2013 Theses Doctoral
The Study of Transition Metal Oxides using Dynamical Mean Field Theory
In this thesis, we study strong electron correlation in transition metal oxides. In the systems with large Coulomb interaction, especially the on-site interaction, electrons are much more correlated and cannot be described using traditional one-electron picture, thus the name "strongly correlated systems". With strong correlation, there exists a variety of interesting phenomena in these systems that attract long-standing interests from both theorists and experimentalists. Transition metal oxides (TMOs) play a central role in strongly correlated systems, exhibiting many exotic phenomena. The fabrication of heterostructures of transition metal oxides opens many possible directions to control bulk properties of TMOs as well as revealing physical phases not observed in bulk systems.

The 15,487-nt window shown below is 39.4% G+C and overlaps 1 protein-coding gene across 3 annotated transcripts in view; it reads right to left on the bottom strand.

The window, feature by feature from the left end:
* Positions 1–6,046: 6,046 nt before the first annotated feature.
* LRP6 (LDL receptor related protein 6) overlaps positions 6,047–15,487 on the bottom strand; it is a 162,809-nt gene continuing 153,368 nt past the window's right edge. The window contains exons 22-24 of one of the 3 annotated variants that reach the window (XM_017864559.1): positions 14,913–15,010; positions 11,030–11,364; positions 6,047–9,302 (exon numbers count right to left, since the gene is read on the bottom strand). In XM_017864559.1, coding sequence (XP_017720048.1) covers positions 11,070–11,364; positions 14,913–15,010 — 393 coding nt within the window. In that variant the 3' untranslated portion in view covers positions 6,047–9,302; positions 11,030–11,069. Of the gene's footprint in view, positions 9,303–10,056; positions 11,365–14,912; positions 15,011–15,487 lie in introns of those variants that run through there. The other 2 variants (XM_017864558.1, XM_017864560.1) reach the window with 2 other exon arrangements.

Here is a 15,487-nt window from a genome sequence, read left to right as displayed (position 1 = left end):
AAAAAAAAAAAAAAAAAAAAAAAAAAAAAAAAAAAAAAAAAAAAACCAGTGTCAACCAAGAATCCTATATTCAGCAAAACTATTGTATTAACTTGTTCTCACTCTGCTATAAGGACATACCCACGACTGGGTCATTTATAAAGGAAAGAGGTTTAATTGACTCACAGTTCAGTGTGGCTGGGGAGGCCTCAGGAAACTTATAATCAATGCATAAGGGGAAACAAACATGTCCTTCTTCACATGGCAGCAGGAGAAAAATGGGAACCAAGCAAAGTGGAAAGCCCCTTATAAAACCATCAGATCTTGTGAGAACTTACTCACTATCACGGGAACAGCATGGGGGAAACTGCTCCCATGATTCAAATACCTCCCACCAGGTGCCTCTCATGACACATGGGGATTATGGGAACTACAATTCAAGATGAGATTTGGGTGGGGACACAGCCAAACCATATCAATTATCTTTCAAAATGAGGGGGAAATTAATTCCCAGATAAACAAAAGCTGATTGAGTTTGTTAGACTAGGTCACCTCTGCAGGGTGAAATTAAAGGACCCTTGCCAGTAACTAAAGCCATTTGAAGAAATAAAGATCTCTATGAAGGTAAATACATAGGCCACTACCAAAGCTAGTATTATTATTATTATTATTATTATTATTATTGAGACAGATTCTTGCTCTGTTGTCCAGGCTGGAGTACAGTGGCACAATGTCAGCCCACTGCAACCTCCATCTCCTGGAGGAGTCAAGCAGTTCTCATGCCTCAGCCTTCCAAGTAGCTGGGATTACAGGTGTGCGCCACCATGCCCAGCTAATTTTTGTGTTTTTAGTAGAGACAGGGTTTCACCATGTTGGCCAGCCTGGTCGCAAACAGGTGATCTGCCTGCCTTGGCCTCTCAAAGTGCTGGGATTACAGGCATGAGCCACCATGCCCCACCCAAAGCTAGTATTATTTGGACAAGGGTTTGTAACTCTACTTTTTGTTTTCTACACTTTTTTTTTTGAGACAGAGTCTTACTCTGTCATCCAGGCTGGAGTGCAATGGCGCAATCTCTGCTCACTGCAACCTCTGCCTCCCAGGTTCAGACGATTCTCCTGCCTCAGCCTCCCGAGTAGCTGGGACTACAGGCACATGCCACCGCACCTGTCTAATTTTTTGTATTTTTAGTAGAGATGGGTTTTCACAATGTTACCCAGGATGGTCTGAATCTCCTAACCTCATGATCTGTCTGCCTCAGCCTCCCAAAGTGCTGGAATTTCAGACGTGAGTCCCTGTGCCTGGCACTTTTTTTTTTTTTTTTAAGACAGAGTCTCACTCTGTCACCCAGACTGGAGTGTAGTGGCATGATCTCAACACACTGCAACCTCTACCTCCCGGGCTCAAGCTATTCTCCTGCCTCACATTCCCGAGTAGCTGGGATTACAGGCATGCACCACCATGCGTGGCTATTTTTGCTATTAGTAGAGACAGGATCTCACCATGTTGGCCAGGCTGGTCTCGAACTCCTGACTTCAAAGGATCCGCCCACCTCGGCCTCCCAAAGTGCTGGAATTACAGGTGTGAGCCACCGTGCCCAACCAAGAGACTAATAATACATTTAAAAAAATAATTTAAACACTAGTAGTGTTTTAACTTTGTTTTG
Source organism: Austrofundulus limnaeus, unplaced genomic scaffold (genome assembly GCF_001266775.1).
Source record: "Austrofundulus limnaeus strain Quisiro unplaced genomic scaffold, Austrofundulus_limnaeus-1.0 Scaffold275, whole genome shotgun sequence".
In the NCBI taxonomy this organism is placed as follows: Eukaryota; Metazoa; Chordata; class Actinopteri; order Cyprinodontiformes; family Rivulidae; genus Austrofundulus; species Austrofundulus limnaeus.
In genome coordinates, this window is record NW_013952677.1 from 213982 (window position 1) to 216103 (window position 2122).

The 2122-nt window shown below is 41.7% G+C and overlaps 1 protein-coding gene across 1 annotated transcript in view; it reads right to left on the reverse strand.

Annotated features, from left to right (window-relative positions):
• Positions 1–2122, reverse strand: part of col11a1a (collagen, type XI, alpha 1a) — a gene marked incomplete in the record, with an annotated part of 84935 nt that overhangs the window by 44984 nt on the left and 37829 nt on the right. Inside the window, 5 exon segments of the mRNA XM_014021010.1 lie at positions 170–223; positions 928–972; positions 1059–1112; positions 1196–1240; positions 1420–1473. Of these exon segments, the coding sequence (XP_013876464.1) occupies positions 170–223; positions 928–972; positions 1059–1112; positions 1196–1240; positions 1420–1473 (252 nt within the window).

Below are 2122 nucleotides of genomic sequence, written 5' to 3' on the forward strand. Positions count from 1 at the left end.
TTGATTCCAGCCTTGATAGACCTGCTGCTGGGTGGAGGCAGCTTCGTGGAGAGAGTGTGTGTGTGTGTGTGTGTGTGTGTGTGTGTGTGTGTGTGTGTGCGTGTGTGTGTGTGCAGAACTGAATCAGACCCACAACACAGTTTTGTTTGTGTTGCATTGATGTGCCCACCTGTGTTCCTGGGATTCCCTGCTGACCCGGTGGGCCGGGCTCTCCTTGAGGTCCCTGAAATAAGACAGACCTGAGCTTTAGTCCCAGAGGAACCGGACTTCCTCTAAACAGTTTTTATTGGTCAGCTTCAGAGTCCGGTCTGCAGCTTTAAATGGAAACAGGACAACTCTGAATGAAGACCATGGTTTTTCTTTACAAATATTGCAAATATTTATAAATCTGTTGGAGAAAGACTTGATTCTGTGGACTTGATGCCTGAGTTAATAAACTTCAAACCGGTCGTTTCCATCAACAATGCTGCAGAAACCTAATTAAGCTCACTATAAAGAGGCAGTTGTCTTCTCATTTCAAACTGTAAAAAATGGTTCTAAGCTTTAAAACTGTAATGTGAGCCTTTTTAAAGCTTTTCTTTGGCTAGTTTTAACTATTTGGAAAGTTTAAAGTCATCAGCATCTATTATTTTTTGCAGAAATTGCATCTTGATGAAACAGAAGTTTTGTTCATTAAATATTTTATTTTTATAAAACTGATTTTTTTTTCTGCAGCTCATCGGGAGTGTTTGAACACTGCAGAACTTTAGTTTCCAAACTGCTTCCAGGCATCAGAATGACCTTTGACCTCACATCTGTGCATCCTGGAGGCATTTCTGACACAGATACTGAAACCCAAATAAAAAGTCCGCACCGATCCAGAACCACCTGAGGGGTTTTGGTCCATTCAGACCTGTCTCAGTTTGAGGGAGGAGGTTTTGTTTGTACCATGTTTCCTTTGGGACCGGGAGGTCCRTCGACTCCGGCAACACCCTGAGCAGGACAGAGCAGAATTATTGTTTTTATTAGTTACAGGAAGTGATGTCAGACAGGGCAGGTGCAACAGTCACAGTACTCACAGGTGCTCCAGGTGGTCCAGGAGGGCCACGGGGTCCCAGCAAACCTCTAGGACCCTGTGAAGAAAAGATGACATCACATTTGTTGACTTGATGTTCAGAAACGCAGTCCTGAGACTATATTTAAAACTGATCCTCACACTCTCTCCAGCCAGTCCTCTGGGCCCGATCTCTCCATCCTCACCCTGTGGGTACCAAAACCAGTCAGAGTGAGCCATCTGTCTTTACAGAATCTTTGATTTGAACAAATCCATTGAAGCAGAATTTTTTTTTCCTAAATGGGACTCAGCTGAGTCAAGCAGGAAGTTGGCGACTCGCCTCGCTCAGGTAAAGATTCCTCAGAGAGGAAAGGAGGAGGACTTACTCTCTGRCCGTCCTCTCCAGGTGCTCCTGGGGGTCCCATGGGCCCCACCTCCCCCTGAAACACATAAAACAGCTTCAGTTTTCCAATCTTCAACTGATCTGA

Dynamical mean-field theory (DMFT) emerges as a successful numerical method to treat the strong correlation. The combination of density functional and dynamical mean-field theory (DFT+DMFT) is a prospective ab initio approach for studying realistic strongly correlated materials. We use DMFT as well as DFT+DMFT methods as main approaches to study the strong correlation in these materials.
We focus on some aspects and properties of TMOs in this work. We study the magnetic properties in bulk TMOs and the possibility of enhancing the magnetic order in TMO heterostructures. We work on the metallic/insulating behaviors of these systems to understand how the metal-insulator transition depends on the intrinsic parameters of materials. We also investigate the effect of a charged impurity to the neighborhood of a correlated material, which can be applied, for example, to the study of muon spin relaxation measurements in high-Tc superconductors.
- Dang_columbia_0054D_11643.pdf application/pdf 3.95 MB Download File
More About This Work
- Academic Units
- Thesis Advisors
- Millis, Andrew J.
- Ph.D., Columbia University
- Published Here
- November 4, 2013